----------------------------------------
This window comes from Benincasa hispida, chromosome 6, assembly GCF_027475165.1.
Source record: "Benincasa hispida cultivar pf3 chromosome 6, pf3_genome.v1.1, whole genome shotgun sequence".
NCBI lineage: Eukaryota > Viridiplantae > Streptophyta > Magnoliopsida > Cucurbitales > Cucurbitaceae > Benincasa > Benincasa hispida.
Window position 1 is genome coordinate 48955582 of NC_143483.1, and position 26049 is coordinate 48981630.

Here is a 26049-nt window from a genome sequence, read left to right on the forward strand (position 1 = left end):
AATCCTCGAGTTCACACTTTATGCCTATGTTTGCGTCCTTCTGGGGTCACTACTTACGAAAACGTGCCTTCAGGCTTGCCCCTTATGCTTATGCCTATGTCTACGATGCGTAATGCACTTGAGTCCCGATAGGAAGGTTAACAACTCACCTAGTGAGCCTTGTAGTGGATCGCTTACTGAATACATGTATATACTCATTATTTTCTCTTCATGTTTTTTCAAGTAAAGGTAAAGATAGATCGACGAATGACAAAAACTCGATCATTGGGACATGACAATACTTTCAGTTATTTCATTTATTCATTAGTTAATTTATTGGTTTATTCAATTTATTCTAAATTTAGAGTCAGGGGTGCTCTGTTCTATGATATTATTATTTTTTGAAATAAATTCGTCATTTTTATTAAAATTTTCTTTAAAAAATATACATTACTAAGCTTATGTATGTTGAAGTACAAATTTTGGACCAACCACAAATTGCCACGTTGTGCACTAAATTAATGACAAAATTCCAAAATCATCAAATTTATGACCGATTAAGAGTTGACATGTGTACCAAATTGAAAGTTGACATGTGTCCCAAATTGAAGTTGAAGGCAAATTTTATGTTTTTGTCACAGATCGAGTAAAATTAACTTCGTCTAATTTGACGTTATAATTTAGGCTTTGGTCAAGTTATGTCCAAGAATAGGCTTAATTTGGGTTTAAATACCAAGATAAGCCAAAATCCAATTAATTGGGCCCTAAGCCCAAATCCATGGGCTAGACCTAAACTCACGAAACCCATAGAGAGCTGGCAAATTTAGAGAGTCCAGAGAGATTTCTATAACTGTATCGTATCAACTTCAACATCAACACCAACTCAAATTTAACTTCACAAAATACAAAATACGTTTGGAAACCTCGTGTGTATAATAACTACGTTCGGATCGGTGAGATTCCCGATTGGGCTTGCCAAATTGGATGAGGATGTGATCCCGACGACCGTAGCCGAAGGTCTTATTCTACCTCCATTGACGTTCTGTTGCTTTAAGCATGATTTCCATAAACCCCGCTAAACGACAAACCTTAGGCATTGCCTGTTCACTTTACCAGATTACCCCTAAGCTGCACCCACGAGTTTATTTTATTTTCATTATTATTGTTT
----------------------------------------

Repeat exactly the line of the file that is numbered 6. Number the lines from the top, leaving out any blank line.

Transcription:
AATCCTCGAGTTCACACTTTATGCCTATGTTTGCGTCCTTCTGGGGTCACTACTTACGAAAACGTGCCTTCAGGCTTGCCCCTTATGCTTATGCCTATGTCTACGATGCGTAATGCACTTGAGTCCCGATAGGAAGGTTAACAACTCACCTAGTGAGCCTTGTAGTGGATCGCTTACTGAATACATGTATATACTCATTATTTTCTCTTCATGTTTTTTCAAGTAAAGGTAAAGATAGATCGACGAATGACAAAAACTCGATCATTGGGACATGACAATACTTTCAGTTATTTCATTTATTCATTAGTTAATTTATTGGTTTATTCAATTTATTCTAAATTTAGAGTCAGGGGTGCTCTGTTCTATGATATTATTATTTTTTGAAATAAATTCGTCATTTTTATTAAAATTTTCTTTAAAAAATATACATTACTAAGCTTATGTATGTTGAAGTACAAATTTTGGACCAACCACAAATTGCCACGTTGTGCACTAAATTAATGACAAAATTCCAAAATCATCAAATTTATGACCGATTAAGAGTTGACATGTGTACCAAATTGAAAGTTGACATGTGTCCCAAATTGAAGTTGAAGGCAAATTTTATGTTTTTGTCACAGATCGAGTAAAATTAACTTCGTCTAATTTGACGTTATAATTTAGGCTTTGGTCAAGTTATGTCCAAGAATAGGCTTAATTTGGGTTTAAATACCAAGATAAGCCAAAATCCAATTAATTGGGCCCTAAGCCCAAATCCATGGGCTAGACCTAAACTCACGAAACCCATAGAGAGCTGGCAAATTTAGAGAGTCCAGAGAGATTTCTATAACTGTATCGTATCAACTTCAACATCAACACCAACTCAAATTTAACTTCACAAAATACAAAATACGTTTGGAAACCTCGTGTGTATAATAACTACGTTCGGATCGGTGAGATTCCCGATTGGGCTTGCCAAATTGGATGAGGATGTGATCCCGACGACCGTAGCCGAAGGTCTTATTCTACCTCCATTGACGTTCTGTTGCTTTAAGCATGATTTCCATAAACCCCGCTAAACGACAAACCTTAGGCATTGCCTGTTCACTTTACCAGATTACCCCTAAGCTGCACCCACGAGTTTATTTTATTTTCATTATTATTGTTT